Korean Horror Movies. Sigh. Recently they have been utterly dreadful. They occasionally have an interesting idea that is badly executed, or are utterly derivative of what had gone before. I still hope for another entry in the “Whispering Corridors” series, but for now, that’s a pipe dream. So it was with awfully low expectations I loaded up this one, which appears to be some excuse to give the current “hot” stars of the moment a movie. But, rather surprisingly… well read on my faithful readers…
“Mourning Grave” (Or Ghost Girl Story) concerns itself with In-su (Kang Ha-neul), a young man who has inherited a special family gift – he can see and interact with ghosts. This has has been quite a burden on him, and after failing to find his feet in the USA, he decides to move back to his family home in Korea. He moves in with his equally afflicted uncle, the agoraphobic Sun-il (Kim Jung-tae), and transfers to a new school. He encounters problems both real and supernatural – there is a culture of bullying at the school, and he strikes up an unlikely friendship with a persistent but pretty young ghost (Kim So-eun). In-su is encouraged to sort out some of the problems of the past through this friendship, but the release of this burden is merely a starting point to his journey. There seems to be another ghost at the school, one who wears a mask, and is extracting terrible vengeance against the school bullies. Can In-su get to the bottom of the mystery before more lives are taken?
Pretty young stars? Long haired Girl ghosts? Bullies at a Korean school? Stop me if you’ve seen all this before. It’s just ploughing just about every trope a Korean Ghost story can right? Yet somehow, this one totally works. Some of this is because the main pairing are just utterly adorable. Some of this is because the film has a genuine ability to give some fairly good scares. Some of this is because director Oh In-chun simply seems to know his material and his audience, and choses to be more affectionate towards what went before than you might expect. He does little new, but similarly doesn’t attempt to either ramp things up to a ridiculous level, nor be mokingly post-modern about it all. What he does give us is a ridiulous amount of heart. In-su’s gift might not be original, but it totally informs his personality. His relationship with a previous ghost is heart-rending, his relationship with this new ghost is genuinely touching.
I can’t really say the performances are partcularly stellar either – Kang is handsome and sure knows how to emote, but he really is eye candy. Kim is better, especially in the final moments of the film where her story unfolds, here is a girl that could make the step up from popular K-Drama actress. Anchoring the whole thing, giving us a fair bit of light relief, is the experienced Kim. My biggest issue with casting is that all the main players are 24-25 years old, trying to play 17-18 year olds, and to be honest their age shows. But I am being picking, everyone is totally fine. The point is it isn’t any single performance wich led me to adore the film.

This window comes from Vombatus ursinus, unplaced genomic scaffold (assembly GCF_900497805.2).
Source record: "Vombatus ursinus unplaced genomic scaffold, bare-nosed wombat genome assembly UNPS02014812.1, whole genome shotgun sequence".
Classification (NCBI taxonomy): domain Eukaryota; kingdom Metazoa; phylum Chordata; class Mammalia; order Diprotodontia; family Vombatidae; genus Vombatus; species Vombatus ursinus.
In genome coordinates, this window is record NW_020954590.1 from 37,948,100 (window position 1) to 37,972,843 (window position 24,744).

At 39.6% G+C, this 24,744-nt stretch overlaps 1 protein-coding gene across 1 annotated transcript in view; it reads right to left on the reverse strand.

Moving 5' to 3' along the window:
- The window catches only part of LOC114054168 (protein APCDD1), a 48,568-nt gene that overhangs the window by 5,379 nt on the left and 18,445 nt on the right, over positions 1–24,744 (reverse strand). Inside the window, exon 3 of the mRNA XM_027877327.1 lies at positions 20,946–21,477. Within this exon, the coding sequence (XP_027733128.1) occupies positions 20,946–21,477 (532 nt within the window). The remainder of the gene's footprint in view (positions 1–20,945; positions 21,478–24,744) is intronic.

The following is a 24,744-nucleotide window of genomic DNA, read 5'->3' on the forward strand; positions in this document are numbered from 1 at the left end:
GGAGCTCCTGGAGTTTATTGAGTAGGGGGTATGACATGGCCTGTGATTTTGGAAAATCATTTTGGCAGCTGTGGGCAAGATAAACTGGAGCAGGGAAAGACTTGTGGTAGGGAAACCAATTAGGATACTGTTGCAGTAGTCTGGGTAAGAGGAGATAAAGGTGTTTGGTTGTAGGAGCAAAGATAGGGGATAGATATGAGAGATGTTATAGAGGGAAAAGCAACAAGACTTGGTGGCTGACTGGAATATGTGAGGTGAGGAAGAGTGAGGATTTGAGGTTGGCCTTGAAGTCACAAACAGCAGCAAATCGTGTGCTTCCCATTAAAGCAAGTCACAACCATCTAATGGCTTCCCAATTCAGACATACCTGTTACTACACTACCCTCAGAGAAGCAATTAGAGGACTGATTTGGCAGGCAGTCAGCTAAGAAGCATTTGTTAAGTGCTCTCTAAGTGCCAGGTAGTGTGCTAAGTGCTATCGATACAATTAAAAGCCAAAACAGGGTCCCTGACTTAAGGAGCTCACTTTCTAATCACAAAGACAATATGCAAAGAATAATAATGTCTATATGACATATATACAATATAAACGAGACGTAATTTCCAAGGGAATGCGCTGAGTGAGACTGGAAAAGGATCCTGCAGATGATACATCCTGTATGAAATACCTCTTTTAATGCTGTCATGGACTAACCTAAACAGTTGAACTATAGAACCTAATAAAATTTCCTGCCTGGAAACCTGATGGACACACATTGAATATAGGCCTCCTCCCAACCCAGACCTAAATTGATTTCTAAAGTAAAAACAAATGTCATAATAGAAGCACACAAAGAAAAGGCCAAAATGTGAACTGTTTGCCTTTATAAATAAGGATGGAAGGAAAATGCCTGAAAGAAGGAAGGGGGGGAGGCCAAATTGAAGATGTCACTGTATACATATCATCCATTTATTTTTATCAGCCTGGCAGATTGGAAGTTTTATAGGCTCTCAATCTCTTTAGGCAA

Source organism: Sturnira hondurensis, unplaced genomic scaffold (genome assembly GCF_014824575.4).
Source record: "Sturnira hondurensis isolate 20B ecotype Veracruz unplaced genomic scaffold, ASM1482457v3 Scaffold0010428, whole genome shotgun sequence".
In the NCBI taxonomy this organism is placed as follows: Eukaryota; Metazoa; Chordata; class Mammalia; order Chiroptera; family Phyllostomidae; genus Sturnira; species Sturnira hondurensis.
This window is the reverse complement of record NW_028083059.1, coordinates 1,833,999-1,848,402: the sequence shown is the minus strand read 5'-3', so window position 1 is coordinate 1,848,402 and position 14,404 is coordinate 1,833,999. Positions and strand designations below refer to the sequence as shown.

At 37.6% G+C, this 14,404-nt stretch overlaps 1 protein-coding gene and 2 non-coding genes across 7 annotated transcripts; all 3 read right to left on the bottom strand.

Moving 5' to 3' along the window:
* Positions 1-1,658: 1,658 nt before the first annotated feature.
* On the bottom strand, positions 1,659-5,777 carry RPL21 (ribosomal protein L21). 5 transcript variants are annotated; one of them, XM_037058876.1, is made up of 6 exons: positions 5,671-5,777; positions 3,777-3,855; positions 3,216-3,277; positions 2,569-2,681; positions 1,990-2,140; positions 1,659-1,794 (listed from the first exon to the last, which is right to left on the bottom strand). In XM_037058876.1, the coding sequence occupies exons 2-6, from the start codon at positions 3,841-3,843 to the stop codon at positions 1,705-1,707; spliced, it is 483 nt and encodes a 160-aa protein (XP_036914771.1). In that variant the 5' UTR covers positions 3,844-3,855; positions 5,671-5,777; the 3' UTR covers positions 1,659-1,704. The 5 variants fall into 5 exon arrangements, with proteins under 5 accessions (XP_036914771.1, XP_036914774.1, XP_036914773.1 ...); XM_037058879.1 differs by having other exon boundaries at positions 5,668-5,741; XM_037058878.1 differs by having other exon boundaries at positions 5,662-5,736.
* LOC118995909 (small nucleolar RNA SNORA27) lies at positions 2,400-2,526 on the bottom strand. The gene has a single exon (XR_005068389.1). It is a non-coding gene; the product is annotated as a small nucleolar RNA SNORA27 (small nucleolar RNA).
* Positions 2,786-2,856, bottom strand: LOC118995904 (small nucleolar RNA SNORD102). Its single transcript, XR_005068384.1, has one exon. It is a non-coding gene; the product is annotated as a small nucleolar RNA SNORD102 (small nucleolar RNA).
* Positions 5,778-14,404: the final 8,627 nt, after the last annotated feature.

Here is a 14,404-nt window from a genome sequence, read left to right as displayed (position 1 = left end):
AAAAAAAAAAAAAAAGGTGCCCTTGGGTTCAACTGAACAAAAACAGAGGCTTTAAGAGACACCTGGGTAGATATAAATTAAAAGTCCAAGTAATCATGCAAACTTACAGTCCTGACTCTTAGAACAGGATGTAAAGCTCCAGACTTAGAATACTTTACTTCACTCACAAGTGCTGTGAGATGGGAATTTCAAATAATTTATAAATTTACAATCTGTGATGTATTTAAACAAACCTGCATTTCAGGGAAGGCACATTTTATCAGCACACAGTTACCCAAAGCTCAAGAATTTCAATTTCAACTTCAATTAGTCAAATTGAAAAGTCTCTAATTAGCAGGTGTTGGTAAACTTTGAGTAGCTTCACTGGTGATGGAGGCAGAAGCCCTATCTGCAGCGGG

How many times have I complained that Korean films are simply too long? That certainly isn’t the case here. In fact, at around 90 minutes, I could make a case that the film is actually too short. There is some strange editing at play here, which gives the flow of the film a somewhat staccatto feel, potentially exposing the fact that this is the directors first full length feature. He still has a little to learn about telling a story, linking certain scenes together. Maybe the rawness to his approach helps us here, again it lets the heart that beats at the core of this film shine through. As I said earlier, he knows his modern horror cinema – look closely and you’ll be able to see influences such as “Ju-on”, “Carved”, even “Carrie”, but he isn’t overly smarmy or clever about it, nor does he allow the game of spot-the-influence overwhelmed the film. I was also glad that a Co-ed school system was used, taking us to some different places that the normal all-girl boarding school that such films normally seem to take place in.
The other strength of the film is its take on bullying. Yes there is a murderous ghost rampage going on (as well as a bit of under-developed back story about a child killer), but the real horror is front and centre and real life. There’s a culture of bullying going on that is recognised but not stopped by the adults that populate the fringe of the film. There’s a real world horror to our female protagonist back-story that is just as scary as anything the supernatural can bring.
I adored this film. Loved it. It’s utterly unoriginal in so many ways. There is a clumsiness in much of the execution. But it has genuine scares, is suitably unsettling and has moments of light humour. Not only that but it has a genuine emotional element to it, and a genuine heart. You guessed it… Highly recommended.